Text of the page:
Tag Archives: overprotective parents

Speculations on the Culture of Fear


I wondered aloud, in my last post, how we could have gotten to the point where, in direct contradiction of some very clear, very scary, not-at-all-obscure-or-complex evidence of the consequences of our actions, we have become so terrified of risk that we are actually killing our kids, after making them miserable. All in the name of love.

This is not an easy question to answer. Certainly, it won’t help to oversimplify, as Tim Gill points out in this little diagram, from his website ‘Rethinking Childhood’:




This is a tempting shorthand for what’s been going on in kids’ lives and in the minds of parents, culminating in what I believe is a real crisis in kids’ physical and mental health. But a more thoughtful approach looks for the roots of problems, and is not distracted or satisfied by proximal causes. Here’s Gill’s proposed ‘rethinking’ of the problem:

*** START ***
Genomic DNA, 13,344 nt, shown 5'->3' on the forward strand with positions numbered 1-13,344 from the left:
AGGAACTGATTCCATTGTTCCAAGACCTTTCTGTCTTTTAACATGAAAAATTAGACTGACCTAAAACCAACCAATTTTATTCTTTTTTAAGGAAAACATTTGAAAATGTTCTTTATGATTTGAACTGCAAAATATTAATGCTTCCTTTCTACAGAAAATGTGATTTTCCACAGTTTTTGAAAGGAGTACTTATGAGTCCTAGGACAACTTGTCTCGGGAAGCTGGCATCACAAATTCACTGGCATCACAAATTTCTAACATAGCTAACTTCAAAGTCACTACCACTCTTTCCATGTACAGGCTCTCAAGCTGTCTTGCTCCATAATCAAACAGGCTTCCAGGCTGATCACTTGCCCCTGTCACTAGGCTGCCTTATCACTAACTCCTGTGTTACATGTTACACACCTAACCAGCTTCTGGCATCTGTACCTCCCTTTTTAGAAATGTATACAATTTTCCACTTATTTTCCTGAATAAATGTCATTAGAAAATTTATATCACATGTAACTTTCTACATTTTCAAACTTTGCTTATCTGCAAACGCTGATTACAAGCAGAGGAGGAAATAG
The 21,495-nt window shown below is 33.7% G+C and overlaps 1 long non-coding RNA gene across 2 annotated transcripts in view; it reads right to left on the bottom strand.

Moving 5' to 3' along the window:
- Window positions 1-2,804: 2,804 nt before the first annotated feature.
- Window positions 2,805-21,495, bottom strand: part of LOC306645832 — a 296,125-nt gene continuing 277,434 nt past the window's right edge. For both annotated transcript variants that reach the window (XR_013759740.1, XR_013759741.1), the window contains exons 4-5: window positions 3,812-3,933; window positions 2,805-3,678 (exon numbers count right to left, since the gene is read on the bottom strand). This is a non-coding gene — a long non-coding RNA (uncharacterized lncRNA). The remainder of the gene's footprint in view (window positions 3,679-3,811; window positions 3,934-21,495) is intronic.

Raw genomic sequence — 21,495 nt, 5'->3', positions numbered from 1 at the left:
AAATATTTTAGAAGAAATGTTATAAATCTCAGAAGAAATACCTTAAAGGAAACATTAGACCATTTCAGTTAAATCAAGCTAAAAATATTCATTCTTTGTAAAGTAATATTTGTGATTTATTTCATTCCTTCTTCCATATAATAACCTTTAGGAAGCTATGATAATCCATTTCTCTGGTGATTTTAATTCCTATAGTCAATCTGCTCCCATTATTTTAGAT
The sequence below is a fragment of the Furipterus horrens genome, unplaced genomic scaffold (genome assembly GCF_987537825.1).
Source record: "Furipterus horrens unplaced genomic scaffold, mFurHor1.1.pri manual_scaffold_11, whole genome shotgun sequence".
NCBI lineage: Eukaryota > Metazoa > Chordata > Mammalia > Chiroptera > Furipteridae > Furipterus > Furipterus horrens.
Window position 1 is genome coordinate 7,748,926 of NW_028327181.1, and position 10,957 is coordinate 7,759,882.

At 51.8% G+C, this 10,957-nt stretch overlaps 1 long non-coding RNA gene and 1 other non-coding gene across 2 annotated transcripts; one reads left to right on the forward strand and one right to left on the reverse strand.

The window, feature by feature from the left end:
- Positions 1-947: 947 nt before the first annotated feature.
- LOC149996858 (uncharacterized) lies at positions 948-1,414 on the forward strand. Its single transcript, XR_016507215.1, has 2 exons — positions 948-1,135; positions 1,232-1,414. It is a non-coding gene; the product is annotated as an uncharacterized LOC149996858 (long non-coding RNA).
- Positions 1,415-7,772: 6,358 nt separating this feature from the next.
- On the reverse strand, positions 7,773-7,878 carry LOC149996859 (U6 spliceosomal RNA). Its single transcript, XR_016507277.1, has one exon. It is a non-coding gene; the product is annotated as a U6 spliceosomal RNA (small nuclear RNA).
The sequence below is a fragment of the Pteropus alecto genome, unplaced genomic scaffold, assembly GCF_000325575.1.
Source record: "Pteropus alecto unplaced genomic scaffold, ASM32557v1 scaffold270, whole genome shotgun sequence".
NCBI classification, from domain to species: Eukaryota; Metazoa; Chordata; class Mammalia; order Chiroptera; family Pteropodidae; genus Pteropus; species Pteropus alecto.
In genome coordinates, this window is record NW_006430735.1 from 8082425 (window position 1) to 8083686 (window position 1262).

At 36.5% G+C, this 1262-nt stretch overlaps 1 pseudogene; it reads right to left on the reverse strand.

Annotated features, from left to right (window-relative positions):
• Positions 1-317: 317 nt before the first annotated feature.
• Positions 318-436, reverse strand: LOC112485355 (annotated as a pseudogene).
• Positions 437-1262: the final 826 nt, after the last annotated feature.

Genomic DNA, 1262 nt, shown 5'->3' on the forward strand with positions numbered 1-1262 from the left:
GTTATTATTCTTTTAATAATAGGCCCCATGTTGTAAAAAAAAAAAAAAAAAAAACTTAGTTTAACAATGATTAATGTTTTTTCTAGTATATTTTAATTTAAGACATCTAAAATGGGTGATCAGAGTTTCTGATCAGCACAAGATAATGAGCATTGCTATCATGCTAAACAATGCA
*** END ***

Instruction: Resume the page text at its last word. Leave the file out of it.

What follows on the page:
Of course, as he admits, there’s more to it even than that. Where do all these gadgets come from? Whence all the traffic? Why are parents working such long hours? And are these fears, in fact, well grounded? These questions need answers, and I’ll try to provide a few, in a minute.

But in the meantime, parental anxiety has been identified over and over again as the most proximal cause of the inactivity of our kids. Why has parental worry seemingly exploded since the days of our pragmatic, capable, depression-era parents or grandparents? A lot of the answers to this question actually intersect significantly with the answers to Tim Gill’s questions, above.

Margaret K. Nelson, author of ‘Parenting Out Of Control’, looks at the phenomenon of parental anxiety and its consequences, both to anxious parents themselves, and of course to their offspring. In an impressive two paragraphs near the beginning of the book, she summarises some if the prevailing theories for its genesis, and then provides additional research of her own, which expands on those theories. Briefly (with shorthand names I’ve given them), some of them are: